April 30th, 2014
Wanted: Sustainable Palm Oil
Palm oil is a high-yielding, versatile crop used in everything from food to fuel to soap. But this highly sought after ingredient has a dark side. Increasing demand for palm oil has led to deforestation of the world’s most sensitive eco-systems. Companies like ours, wishing to find sustainable sources of palm oil, have found the path to be a windy one. The palm oil landscape, figuratively and literally, is constantly changing. And if there is one lesson we’ve learned over the years we have been working to source sustainable palm oil, it’s that we have to be open to adjusting our course. That is what we are doing today by making public our Responsible Palm Oil Sourcing Criteria.
This criteria is the latest step in a journey that started in 2006 when we joined the Roundtable for Sustainable Palm Oil (RSPO) – a multi-stakeholder organization that developed a set of principles and criteria for certified sustainable palm oil. We then began purchasing GreenPalm certificates in 2010 covering a volume equal to 100% of our palm oil derivatives (ingredients that come from palm oil). GreenPalm certificates support the production of certified palm oil by providing a financial reward to the growers who are certified to the RSPO standard. We have supported smallholders, farmers who own less than 50 hectares of land, to improve the sustainability of their growing practices and to become RSPO certified and have rewarded them by purchasing our GreenPalm certificates from them.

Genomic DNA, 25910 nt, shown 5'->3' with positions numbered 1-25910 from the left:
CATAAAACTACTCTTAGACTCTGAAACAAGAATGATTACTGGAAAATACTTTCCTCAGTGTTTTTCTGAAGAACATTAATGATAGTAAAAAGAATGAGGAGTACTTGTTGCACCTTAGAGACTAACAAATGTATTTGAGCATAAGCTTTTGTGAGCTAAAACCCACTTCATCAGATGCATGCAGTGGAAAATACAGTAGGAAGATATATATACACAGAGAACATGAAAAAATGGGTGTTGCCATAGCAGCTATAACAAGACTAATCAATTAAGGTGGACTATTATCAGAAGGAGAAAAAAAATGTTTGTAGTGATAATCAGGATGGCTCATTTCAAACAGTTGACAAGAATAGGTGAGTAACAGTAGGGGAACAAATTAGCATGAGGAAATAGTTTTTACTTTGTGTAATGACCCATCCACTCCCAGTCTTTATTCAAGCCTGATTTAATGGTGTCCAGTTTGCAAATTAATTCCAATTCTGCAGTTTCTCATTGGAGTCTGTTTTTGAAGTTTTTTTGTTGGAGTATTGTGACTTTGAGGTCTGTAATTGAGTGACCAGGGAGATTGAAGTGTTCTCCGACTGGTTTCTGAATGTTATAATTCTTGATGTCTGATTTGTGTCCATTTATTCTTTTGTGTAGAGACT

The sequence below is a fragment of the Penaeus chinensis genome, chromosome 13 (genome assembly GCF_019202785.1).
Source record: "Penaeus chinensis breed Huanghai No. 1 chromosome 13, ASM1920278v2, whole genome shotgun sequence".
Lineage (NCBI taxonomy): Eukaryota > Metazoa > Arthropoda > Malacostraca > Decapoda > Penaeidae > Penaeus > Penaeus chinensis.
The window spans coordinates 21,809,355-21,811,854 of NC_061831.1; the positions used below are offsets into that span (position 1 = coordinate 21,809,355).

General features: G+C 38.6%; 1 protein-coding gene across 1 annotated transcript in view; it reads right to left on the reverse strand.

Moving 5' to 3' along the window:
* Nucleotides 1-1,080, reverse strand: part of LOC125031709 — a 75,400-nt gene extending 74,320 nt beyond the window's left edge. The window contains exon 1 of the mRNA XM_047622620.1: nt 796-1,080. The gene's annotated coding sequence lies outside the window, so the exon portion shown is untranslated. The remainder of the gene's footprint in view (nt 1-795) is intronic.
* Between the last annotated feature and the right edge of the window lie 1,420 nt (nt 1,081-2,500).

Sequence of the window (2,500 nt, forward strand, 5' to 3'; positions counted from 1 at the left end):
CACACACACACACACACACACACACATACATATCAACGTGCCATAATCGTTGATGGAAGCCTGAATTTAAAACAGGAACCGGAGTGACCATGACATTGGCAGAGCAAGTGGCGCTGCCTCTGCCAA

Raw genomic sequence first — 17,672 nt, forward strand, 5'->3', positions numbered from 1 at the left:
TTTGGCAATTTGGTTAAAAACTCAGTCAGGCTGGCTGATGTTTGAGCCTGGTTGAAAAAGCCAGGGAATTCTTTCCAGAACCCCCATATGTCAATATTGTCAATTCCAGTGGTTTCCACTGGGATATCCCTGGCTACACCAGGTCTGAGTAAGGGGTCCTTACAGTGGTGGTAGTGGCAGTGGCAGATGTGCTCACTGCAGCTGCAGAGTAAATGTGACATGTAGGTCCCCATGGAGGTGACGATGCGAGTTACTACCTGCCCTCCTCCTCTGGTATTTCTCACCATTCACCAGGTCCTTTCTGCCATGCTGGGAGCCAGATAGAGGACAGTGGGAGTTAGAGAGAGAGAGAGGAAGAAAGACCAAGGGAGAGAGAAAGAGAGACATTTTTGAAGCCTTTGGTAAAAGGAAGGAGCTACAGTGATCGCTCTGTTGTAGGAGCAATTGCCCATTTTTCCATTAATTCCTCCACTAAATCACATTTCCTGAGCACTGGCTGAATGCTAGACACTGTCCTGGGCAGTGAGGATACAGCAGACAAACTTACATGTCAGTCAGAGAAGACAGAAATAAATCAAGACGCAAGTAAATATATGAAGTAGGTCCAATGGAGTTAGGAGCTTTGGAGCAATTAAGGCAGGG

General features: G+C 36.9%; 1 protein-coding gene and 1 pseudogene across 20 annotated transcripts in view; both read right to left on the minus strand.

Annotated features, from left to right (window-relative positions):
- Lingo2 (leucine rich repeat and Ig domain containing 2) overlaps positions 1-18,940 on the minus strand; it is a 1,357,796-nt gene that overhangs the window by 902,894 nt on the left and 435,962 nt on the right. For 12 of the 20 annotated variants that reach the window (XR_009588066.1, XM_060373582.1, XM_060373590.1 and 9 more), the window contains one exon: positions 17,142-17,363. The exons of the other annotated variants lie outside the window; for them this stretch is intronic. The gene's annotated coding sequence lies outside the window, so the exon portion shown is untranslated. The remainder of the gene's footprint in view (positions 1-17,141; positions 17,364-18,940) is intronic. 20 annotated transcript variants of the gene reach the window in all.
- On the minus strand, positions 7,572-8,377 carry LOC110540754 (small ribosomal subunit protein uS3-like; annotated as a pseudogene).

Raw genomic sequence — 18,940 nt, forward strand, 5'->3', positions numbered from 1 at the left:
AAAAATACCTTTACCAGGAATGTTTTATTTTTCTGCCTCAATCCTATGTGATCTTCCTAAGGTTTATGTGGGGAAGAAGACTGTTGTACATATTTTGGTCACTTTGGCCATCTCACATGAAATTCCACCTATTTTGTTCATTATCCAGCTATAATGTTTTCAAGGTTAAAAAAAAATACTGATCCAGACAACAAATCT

In 2011, we announced a Healthy Future 2015 goal to source our palm oil derivatives from certified sustainable sources by the end of 2015. While we have introduced small amounts of RSPO certified palm oil into our supply chains, as a small consumer of palm oil (less than .2% of the global market), we have faced challenges scaling these efforts across the variety of ingredients we buy. In particular, over 50% of our palm oil derivatives come from palm kernel oil which requires an additional crushing step in the supply chain – making it even more complex to trace and verify the source.
As we were learning more about the complexities of our palm oil supply chains, news of deforestation and social injustices associated with producing palm oil continued to escalate. Half way into our Healthy Future 2015 goal, we decided to take additional action to address the most pressing concerns related to deforestation. This March, we became members of The Forest Trust (TFT), an international non-profit with expertise in helping companies transform their palm oil supply chains. With TFT’s help, and the input of several key suppliers and NGOs, we are complementing our support of RSPO certified palm oil, with these additional actions:
- The launch of our Responsible Palm Oil Sourcing Criteria. These criteria clarify our expectations for the sources of palm oil entering our supply chains. The criteria specifically address controversial sources of deforestation and social practices that will not be tolerated in our palm oil derivatives supply chains.